Also known as: Frankenstein’s Monsters: Sanda vs. Gaira (Japan)
Release Date: July 31st, 1966 (Japan)
Directed by: Ishirō Honda
Written by: Ishirō Honda, Takeshi Kimura
Music by: Akira Ifukube
Cast: Russ Tamblyn, Kumi Mizuno, Kenji Sahara, Kipp Hamilton

Toho, UPA, Benedict Motion Picture Corp., 88 Minutes (Japan), 92 Minutes (USA)

war_of_the_gargantuasReview:

War of the Gargantuas is one of the best kaiju films that I have ever seen. It may be my favorite outside the realm of the Godzilla mythos. Hell, being that it is made by Toho, it could actually be in the Godzilla mythos. In fact, I’m surprised a gargantuan didn’t cross over into a Godzilla film. Then again, this is a sequel to Toho’s 1965 film Frankenstein Conquers the World, which saw a Frankenstein-like creature take on the kaiju Baragon, who would go on to be featured in a few Godzilla films.

In Japan, the film was called Frankenstein’s Monsters: Sanda vs. Gaira. So essentially, we have two Frankenstein’s monsters grown to gigantic proportions smashing each other and the poor cities that happen to be in their way. While they didn’t completely look like monsters created by Mary Shelley’s mad scientist, they did share some slight visual similarities. Although they were more reminiscent of burn victim Wookiees than anything else.

As a kid, I was a Godzilla snob when it came to my kaiju love and didn’t care as much about lesser franchises and non-Godzilla films. I was young, so sue me. However, the first time I saw War of the Gargantuas, late night on TBS in the 80s, my Godzilla bias washed away and I was thunderstruck with admiration for something different in the kaiju arena. Thus began my larger appreciation and exploration deeper into the genre. Without this film, I may have stuck with just Godzilla and have grown up and grown bored of these films. War of the Gargantuas expanded my palate and introduced me to variety. Maybe I am being overly nostalgic and sentimental, but without this film, I could’ve lived a life giving other great daikaiju eiga masterpieces the snub.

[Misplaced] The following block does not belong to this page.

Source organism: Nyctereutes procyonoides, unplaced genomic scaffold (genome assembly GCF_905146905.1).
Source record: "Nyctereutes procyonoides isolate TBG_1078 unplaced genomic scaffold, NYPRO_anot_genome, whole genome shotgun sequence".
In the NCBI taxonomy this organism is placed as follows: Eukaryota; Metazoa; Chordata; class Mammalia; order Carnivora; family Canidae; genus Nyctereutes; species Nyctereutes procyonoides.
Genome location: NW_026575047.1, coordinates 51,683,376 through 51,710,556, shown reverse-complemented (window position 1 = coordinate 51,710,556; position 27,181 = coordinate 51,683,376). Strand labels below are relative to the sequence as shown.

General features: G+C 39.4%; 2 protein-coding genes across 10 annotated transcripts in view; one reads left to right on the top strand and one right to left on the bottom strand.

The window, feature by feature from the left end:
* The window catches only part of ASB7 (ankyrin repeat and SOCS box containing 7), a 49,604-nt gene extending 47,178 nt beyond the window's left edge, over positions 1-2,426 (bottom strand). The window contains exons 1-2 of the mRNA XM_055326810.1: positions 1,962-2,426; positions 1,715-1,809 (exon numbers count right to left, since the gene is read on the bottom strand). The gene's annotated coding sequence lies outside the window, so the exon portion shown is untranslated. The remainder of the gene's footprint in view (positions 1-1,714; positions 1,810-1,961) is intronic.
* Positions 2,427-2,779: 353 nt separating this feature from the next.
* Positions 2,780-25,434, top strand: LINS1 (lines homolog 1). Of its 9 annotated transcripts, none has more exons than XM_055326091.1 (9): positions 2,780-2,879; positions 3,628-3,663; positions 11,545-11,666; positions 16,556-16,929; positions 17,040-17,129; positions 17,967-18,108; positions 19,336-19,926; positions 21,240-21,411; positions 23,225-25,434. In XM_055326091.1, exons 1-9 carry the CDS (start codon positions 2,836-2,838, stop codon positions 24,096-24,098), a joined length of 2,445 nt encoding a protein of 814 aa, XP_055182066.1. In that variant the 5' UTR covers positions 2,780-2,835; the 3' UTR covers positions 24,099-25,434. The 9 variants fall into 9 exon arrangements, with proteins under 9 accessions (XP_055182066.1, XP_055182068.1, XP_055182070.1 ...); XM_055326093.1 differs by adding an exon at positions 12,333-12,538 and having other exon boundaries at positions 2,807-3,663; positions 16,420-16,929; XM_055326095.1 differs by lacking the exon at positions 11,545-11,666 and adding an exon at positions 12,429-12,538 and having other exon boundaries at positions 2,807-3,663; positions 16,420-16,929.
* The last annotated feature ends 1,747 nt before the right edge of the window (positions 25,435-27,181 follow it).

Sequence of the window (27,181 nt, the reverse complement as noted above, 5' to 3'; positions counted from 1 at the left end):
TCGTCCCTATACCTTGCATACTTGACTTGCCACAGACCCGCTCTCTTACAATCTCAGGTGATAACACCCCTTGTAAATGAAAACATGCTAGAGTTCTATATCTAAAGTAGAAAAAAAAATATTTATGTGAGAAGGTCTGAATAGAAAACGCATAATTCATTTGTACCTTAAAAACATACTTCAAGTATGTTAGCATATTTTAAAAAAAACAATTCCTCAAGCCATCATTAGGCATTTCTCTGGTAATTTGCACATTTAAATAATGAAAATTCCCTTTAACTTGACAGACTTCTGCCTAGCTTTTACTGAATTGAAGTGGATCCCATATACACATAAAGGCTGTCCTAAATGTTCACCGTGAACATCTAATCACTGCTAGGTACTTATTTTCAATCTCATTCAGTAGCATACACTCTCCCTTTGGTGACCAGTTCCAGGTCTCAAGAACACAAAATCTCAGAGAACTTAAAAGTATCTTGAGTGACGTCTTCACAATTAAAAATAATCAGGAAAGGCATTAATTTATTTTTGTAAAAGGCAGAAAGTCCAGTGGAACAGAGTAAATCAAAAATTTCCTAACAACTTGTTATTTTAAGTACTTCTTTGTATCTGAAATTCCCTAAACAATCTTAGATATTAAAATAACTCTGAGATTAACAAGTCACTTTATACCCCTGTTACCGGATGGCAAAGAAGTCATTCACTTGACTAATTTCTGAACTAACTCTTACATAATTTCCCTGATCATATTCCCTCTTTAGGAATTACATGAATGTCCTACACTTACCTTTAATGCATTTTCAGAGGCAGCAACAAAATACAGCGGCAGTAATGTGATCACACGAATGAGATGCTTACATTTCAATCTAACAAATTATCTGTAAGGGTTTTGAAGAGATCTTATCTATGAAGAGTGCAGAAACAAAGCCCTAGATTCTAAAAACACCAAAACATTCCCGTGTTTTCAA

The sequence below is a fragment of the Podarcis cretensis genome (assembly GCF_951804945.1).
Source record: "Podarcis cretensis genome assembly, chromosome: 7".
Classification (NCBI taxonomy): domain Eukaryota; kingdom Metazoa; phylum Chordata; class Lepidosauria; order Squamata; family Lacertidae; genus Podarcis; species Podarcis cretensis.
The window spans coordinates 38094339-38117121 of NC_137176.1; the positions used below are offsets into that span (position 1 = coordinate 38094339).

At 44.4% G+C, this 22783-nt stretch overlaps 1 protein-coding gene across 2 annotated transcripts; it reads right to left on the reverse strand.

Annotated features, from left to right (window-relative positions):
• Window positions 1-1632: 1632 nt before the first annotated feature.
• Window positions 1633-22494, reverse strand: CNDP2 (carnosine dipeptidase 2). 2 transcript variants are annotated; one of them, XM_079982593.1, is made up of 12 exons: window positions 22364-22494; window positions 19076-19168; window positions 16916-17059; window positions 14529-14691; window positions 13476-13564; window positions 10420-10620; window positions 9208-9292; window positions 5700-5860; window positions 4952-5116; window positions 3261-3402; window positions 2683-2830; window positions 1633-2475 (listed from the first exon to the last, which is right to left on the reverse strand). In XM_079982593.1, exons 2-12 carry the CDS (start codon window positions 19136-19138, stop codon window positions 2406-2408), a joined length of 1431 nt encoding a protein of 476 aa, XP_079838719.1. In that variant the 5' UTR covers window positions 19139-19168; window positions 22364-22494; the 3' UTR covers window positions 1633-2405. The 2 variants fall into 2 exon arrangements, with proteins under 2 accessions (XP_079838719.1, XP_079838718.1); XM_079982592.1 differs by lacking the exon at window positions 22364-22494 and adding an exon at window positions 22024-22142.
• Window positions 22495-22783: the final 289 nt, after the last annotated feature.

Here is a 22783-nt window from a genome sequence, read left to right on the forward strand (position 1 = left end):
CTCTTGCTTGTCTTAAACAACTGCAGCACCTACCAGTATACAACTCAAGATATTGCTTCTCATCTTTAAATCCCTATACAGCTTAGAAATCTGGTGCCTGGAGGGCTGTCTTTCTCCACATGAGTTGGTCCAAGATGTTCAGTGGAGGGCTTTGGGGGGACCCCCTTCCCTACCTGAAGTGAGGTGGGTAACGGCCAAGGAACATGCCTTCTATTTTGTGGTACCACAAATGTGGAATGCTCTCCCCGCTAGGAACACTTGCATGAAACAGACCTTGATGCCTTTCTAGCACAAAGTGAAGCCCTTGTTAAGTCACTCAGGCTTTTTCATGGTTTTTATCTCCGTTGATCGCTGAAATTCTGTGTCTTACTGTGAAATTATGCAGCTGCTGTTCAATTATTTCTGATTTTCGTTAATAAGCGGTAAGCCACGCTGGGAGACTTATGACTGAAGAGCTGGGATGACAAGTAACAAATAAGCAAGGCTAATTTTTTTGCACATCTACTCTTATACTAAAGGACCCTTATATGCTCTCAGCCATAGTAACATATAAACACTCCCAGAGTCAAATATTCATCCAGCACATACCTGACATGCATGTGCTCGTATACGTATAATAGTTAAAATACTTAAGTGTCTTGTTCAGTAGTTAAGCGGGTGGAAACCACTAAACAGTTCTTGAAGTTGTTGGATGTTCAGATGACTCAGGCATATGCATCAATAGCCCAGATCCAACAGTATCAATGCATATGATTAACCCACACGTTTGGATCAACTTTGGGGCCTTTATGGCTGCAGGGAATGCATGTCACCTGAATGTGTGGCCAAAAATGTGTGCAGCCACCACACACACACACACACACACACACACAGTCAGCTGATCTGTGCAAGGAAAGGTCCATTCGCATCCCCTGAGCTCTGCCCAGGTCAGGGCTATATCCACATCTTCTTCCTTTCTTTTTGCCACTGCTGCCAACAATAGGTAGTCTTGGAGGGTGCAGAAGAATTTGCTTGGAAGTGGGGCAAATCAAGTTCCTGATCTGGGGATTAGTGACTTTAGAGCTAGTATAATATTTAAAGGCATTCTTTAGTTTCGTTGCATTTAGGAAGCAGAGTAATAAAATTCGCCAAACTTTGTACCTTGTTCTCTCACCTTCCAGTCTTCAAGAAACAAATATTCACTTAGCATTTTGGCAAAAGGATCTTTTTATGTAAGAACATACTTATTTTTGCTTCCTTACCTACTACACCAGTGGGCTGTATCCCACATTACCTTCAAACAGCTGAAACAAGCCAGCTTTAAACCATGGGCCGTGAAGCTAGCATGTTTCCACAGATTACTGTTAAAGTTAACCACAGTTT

From a film standpoint, War of the Gargantuas has the look and vibe of your regular 1960s Toho monster movie. It doesn’t differ much in style, other than giving us two really bizarre kaiju that have a look so unique they can’t be confused with any other creatures other than each other and even then, they’re different colors and one is larger.

What sets this film apart and makes it special, is what I already alluded to. It’s the fact that it serves up something different in an era where Godzilla films were being cranked out like new Disney heartthrobs and Godzilla clones were in abundance. War of the Gargantuas isn’t a perfect film but it’s fun as hell and a step above standard mid-60s kaiju fare.

Rating: 9/10